As owners, trainers and riders we are responsible for all aspects of our horses’ health and welfare, which includes ensuring that they are adequately fit for the work we expect them to do. Fitness allows the horse to perform to the best of his ability and reduces his susceptibility to injury.
Conditioning is the process of training the horse to become physically fit by a regimen of exercise, diet and rest. This article focuses on exercise and rest, but remember that the diet should be adjusted according to the horse’s workload and body condition.
Fitness and strength improve when a horse performs a sufficient amount of exercise on a regular basis. The sequence of events is that strenuous exercise results in minor tissue damage that is repaired over the next one to two days. Repeated cycles of tissue damage during exercise and the following repair process result in the horse becoming fitter and stronger.
One of the most important concepts of conditioning is the need for tissue regeneration between workouts, which implies that we must alternate challenging training days with recovery days during which the tissues are repaired and strengthened. Repeating the same type of work day after day creates a situation in which tissue damage outstrips the rate of repair, and this is what causes repetitive strain injuries, such as a pulled suspensory in a dressage horse or a bowed tendon in a racehorse. Ideally, conditioning workouts should be separated by one or two days during which the horse does a different type of exercise. Note, however, that a recovery day does not entail standing in a stall, it simply means doing a different type of work that challenges a different part of the horse’s body.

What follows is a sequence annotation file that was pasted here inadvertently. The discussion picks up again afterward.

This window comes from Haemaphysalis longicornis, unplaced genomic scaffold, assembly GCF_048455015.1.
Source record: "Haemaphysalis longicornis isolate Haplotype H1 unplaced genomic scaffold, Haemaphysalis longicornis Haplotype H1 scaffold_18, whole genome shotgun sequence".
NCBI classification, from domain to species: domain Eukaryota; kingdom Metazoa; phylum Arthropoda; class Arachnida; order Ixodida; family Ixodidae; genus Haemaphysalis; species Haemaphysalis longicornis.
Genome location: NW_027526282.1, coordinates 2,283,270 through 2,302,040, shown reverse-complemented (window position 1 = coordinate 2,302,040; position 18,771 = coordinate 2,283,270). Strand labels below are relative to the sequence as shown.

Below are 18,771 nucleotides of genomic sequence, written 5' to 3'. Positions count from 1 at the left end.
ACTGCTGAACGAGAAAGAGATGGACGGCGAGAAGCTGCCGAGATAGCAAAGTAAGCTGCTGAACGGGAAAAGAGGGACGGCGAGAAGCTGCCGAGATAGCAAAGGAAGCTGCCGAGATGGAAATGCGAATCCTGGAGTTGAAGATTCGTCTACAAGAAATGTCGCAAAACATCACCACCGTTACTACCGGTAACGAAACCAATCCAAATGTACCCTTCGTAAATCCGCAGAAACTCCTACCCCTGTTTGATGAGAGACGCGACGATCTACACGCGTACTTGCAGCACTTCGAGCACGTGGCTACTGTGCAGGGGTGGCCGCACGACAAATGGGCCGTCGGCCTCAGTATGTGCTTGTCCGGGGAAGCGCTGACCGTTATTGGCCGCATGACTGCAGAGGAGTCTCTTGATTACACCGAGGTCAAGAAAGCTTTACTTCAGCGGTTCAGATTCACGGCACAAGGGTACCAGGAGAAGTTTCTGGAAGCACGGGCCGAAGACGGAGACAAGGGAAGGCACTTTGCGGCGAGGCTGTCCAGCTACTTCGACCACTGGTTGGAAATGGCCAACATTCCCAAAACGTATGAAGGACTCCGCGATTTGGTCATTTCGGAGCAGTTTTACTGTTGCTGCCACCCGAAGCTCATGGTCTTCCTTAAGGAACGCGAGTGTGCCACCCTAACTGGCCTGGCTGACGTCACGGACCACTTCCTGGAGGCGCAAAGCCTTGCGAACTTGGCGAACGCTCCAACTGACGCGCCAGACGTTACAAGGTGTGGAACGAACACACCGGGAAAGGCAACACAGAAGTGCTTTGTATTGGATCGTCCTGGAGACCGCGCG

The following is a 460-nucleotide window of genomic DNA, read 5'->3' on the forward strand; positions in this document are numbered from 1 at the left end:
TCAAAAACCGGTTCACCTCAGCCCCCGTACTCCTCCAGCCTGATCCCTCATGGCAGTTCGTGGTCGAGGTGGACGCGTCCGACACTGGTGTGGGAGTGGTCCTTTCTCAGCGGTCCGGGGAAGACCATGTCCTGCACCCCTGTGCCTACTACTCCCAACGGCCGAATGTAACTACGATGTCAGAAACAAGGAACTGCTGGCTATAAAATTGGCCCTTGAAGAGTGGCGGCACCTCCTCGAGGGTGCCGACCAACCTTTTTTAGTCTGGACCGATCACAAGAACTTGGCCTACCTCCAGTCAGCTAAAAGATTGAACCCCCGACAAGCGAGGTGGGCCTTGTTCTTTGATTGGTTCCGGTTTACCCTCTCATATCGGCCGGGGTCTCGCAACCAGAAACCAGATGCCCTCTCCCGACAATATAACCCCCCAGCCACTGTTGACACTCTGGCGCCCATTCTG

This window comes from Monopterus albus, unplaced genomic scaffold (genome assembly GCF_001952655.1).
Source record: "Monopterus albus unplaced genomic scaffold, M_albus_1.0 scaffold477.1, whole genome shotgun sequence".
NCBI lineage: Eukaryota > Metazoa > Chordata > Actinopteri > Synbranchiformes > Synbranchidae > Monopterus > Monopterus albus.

The footing the horse works on is a crucial piece of the conditioning conundrum. Ideally, horses should perform slow work over a variety of terrain and on different types of footing to provide a diverse loading stimulus to the musculoskeletal system. Fast work and schooling, on the other hand, should be performed on well-groomed, predictable footing.
Conditioning should be specific for the horse’s occupation. If you’re training an eventer, it is not appropriate to condition only at trot and canter. You need to gallop to recruit the fast-twitch muscle fibers and to develop the degree of cardiovascular fitness needed for the cross-country course.
So you first need to assess the fitness goals for your horse as a basis for determining the type, intensity and duration of the exercise necessary to develop a successful conditioning program. If you have a target date when your horse needs to be fully fit, work backward from that date to determine when to start conditioning based on increasing the workload by 5–10 minutes per week. If the requirements of your sport include specific skills, such as jumping, allow an extra month or so to strengthen the appropriate muscles.
If your horse is coming back into work after a layoff, remember to check his feet, teeth and saddle fit before starting your conditioning program. If he’s barefoot, be prepared to use boots when negotiating rough ground until his feet adapt to the new workload. Check how long it has been since his teeth were floated and have them checked if necessary. Saddle fit will need to be assessed again in a few months to take account of changes in the development of his back muscles.